Environmental and energy groups across the political spectrum also praised Curbelo’s effort. Curbelo announced the introduction of H.R. 6463, the Modernizing America with Rebuilding to Kick-start the Economy of the Twenty-first Century with a Historic Infrastructure-Centered Expansion Market Choice Act at an event with Columbia University Center for Global Energy Policy on Monday. According to an analysis by Columbia University, Curbelo’s proposal would reduce carbon emissions by 27–32 percent in net greenhouse gas emissions levels by 2025 and 30–40 percent by 2030. The analysis also suggests the proposal would have little economic disruption, and that lowest-income households benefit from the proposal with 10% of revenues being used for transfers/dividends to offset higher energy prices.
A PDF of the letter is available here and the text of the letter is available below.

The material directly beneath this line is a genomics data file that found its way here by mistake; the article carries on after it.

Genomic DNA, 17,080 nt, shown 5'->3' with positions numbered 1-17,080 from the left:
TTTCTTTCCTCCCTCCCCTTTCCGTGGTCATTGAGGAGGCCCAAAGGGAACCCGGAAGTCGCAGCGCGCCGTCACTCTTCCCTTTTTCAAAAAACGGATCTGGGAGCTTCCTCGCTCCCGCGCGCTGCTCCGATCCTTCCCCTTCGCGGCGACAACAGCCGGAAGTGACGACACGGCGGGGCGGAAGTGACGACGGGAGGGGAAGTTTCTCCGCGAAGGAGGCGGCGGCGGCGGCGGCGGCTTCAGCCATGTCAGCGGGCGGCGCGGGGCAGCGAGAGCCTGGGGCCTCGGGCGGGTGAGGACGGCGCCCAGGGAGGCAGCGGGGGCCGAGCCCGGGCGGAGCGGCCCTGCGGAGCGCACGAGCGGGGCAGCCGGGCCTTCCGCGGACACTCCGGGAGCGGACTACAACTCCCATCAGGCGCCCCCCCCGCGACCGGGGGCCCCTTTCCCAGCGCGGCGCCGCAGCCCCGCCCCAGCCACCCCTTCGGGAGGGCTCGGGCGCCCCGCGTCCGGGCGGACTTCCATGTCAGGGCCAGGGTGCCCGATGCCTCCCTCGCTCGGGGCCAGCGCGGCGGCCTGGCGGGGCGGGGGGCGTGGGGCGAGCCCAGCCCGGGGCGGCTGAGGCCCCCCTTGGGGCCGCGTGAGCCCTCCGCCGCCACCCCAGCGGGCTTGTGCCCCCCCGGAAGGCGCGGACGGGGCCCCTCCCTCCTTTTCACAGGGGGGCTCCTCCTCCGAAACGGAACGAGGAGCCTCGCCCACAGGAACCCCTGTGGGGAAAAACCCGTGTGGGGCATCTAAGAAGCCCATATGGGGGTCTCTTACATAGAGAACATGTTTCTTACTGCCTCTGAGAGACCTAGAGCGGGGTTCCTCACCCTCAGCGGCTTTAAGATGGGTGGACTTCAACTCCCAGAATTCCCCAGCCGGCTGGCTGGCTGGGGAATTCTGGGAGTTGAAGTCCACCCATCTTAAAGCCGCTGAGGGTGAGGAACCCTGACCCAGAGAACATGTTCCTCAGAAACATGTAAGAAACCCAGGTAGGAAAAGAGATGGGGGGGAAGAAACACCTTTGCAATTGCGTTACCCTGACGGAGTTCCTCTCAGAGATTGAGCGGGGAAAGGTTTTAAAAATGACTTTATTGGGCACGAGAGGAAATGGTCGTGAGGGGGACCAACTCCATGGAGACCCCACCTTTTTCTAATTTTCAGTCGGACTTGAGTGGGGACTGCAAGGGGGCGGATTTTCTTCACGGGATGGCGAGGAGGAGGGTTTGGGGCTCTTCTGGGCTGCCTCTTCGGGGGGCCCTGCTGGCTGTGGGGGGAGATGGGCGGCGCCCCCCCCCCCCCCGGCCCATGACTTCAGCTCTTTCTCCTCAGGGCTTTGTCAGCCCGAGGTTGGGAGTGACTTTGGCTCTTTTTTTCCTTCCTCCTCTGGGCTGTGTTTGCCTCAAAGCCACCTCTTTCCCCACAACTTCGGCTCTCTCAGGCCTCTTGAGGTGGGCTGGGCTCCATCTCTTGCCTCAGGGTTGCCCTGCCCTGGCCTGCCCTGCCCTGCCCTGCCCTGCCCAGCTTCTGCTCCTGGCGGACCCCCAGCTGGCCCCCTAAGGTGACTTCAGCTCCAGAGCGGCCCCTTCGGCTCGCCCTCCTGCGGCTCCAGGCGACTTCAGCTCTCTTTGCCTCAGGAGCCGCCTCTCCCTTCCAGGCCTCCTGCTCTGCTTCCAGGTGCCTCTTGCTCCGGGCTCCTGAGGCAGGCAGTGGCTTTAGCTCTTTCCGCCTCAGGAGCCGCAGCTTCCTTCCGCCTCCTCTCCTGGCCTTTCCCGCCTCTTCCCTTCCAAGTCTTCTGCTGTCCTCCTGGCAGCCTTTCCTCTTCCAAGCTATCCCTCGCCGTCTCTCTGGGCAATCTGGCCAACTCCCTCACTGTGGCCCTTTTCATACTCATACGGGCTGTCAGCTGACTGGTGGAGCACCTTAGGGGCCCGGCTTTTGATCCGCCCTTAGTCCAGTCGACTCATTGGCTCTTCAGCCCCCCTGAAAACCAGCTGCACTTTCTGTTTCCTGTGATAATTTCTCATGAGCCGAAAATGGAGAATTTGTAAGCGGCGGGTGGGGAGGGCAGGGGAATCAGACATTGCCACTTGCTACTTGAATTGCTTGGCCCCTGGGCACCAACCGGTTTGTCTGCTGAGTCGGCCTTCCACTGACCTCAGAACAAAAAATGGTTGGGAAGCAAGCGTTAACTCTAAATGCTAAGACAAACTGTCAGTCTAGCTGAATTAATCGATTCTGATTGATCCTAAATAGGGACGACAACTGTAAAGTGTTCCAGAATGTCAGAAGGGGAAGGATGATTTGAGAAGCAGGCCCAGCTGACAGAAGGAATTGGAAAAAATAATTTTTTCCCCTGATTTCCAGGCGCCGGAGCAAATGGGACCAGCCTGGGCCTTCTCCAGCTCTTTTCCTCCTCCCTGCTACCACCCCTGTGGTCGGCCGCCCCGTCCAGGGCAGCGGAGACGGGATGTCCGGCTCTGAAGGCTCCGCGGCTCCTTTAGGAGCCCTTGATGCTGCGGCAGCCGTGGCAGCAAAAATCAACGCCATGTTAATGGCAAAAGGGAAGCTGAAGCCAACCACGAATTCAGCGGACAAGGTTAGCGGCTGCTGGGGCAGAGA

July 25, 2018
The Honorable Carlos Curbelo
The United States House of Representatives
1404 Longworth House Office Building
Washington, DC 20515
Dear Representative Curbelo,
As businesses that understand the critical nexus between environmental and economic interests and strongly support a collaborative, non-partisan solution to address climate change, we write to thank you for your leadership in advancing a constructive dialogue. This issue impacts our employees, our customers and the communities that we serve regardless of political affiliation—and of course, it impacts our businesses in very direct ways.
We believe that an economy-wide, market-based approach to valuing or pricing carbon, when carefully crafted, can both strengthen our economy and reduce carbon emissions by encouraging technological innovation and stimulating new investments in infrastructure, products, and services. A market-based approach provides companies, such as ours, with much-needed certainty to aid us in making long-term investment decisions that can further mitigate climate-related risks for our companies, supply chains, and the communities in which we live and work.